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January 12, 2022

Estimated tax payments: How they work and when to pay them

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There are numerous tax types that one might come across, especially if one owns a business. With all the requirements and rules, many people are not sure what estimated tax payments are. Since these taxes are not going anywhere in the foreseeable future, it is worth learning more about how tax requirements apply to your situation.

Estimated tax payments are payments that are done throughout the year towards your final tax bill. There is one catch. We do not know how much our tax bill is going to be until we actually file our taxes, so all payments that we make towards our tax bill are estimates.

These payments exist because the IRS wants to have a way for all taxpayers who do not work for an employer, who can withhold tax for them to still pay their taxes in small installments. In a way, you can think of these payments as deductions that are made on every paycheck. However, instead of the employer taking the responsibility to collect the money, you are now responsible for determining the amount of these taxes and paying them at regular intervals.

Estimated tax payments: How they work and when to pay them

Who pays estimated tax?

This system of estimated tax payments requires that people who work for themselves and business organizations, such as corporations, make regular payments toward their taxes. By self-employed, we mean individuals who have non-employee income and, most likely, will need to pay these taxes.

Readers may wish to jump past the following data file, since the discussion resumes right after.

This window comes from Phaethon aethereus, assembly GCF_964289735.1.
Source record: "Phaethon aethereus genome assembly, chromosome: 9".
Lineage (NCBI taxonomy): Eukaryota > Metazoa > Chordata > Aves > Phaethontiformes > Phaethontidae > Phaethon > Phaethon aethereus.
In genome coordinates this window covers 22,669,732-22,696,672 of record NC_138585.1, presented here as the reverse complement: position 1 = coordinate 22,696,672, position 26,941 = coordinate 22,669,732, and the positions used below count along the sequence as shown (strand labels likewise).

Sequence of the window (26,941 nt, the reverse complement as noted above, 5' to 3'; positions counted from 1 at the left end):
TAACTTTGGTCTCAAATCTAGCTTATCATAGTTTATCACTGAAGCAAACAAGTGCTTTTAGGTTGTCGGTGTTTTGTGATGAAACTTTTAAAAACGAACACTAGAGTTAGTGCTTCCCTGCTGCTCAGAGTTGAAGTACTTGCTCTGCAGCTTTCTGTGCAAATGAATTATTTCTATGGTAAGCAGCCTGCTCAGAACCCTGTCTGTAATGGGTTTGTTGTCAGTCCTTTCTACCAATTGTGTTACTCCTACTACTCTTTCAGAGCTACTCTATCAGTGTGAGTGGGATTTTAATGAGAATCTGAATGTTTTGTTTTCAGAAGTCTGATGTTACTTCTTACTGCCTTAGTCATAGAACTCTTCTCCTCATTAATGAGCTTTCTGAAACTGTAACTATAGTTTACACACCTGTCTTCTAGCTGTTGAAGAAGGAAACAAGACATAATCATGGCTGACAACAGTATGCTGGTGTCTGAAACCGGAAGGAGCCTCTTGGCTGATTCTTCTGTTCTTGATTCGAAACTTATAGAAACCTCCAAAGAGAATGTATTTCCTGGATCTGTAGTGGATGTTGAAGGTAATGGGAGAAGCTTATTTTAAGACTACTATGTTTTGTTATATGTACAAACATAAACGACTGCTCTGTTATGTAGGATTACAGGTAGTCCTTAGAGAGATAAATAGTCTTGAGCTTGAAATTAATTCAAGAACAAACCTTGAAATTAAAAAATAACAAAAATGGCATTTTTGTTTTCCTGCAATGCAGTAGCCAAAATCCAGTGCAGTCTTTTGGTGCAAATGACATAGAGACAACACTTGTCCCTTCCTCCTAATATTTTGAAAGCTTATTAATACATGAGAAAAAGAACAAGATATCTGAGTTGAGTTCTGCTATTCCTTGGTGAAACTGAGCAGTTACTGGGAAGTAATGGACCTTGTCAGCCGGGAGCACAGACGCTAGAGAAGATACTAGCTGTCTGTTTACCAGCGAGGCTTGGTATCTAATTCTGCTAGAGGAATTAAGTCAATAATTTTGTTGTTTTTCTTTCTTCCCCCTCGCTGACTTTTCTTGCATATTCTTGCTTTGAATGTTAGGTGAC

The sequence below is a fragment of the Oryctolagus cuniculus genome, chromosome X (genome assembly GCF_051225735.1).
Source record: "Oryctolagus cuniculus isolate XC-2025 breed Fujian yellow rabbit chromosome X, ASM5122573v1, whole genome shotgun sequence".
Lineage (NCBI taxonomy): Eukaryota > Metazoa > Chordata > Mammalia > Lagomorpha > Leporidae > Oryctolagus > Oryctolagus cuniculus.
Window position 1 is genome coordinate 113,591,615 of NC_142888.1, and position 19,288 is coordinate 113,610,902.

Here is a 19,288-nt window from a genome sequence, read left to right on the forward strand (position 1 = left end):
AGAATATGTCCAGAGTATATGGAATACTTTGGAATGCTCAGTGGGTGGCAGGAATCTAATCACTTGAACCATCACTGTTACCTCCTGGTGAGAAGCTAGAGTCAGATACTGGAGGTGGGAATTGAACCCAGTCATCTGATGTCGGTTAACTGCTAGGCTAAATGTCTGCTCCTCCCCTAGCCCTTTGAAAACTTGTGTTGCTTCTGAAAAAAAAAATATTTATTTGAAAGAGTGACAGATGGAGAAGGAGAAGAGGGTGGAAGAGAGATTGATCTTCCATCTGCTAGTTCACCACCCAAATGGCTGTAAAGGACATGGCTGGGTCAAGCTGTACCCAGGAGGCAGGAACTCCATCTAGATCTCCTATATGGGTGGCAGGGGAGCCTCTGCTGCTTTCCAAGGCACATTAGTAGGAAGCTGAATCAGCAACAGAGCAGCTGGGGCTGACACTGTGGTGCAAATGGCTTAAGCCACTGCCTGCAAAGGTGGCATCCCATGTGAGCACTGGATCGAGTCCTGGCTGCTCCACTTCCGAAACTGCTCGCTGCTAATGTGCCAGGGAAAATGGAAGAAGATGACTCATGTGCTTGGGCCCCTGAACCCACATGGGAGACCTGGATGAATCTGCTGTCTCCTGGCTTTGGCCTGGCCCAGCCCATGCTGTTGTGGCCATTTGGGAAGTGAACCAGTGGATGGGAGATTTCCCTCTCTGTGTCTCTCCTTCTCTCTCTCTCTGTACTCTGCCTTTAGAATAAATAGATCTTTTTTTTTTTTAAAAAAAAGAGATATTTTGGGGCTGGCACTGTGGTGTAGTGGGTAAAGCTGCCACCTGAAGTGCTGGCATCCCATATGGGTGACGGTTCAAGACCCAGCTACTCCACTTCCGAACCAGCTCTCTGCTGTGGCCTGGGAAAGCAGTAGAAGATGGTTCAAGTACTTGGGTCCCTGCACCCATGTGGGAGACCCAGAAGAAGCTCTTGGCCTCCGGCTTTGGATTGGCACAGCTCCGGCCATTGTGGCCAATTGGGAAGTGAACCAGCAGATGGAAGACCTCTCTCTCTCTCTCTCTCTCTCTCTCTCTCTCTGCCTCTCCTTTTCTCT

If you are wondering why only self-employed people need to make these payments, worries aside. Everyone pays these taxes in some way. Those who receive wages or salaries have their employers take out a portion of their earnings towards the taxes every time they get a paycheck, which is typically at least once a month. Self-employed people do not get a paycheck or rather write a paycheck to themselves in some way and take the initiative and pay their estimated taxes.

There is one more condition than just being self-employed. You also need to believe that you will end up owing over one thousand dollars in taxes for the year. Simply put, if your business is relatively profitable, then it is likely that these taxes are a requirement that you need to satisfy.

Even though this is an obligation, it is good for your finances. At the end of the day, we all know that taxes can be very expensive, especially for self-employed people. Ultimately, it means that you are not sucking all the cash out of your business at tax time.

Finally, it is worth noting that some individuals might be exempt from having to make these payments. If you are confident that you will be paying less than one thousand dollars or if your withholding was at least 90% of the actual tax amount you would owe before the government, there is no need to think about estimates.

When is it time to pay?

The IRS breaks down the year into four somewhat equal periods, so the taxpayer ends up paying every quarter. Your first payment would coincide with the well-known tax due date – April 15th. The next date by which you would be required to figure out the amount of income and the tax obligation that relates to that amount of income for that second quarter is June 15th.

They want you to take care of the third quarter earnings obligations, if we can call it that, by September 15th. The fourth date is January 15th. You can remember them as one payment each season and the final payment for the period is done in January of the next year. So, instead of you scrapping to pay the whole bill as one check and the IRS risking that it will not get the money, it promotes good tax planning and ensures an equal cash flow for the governmental activities.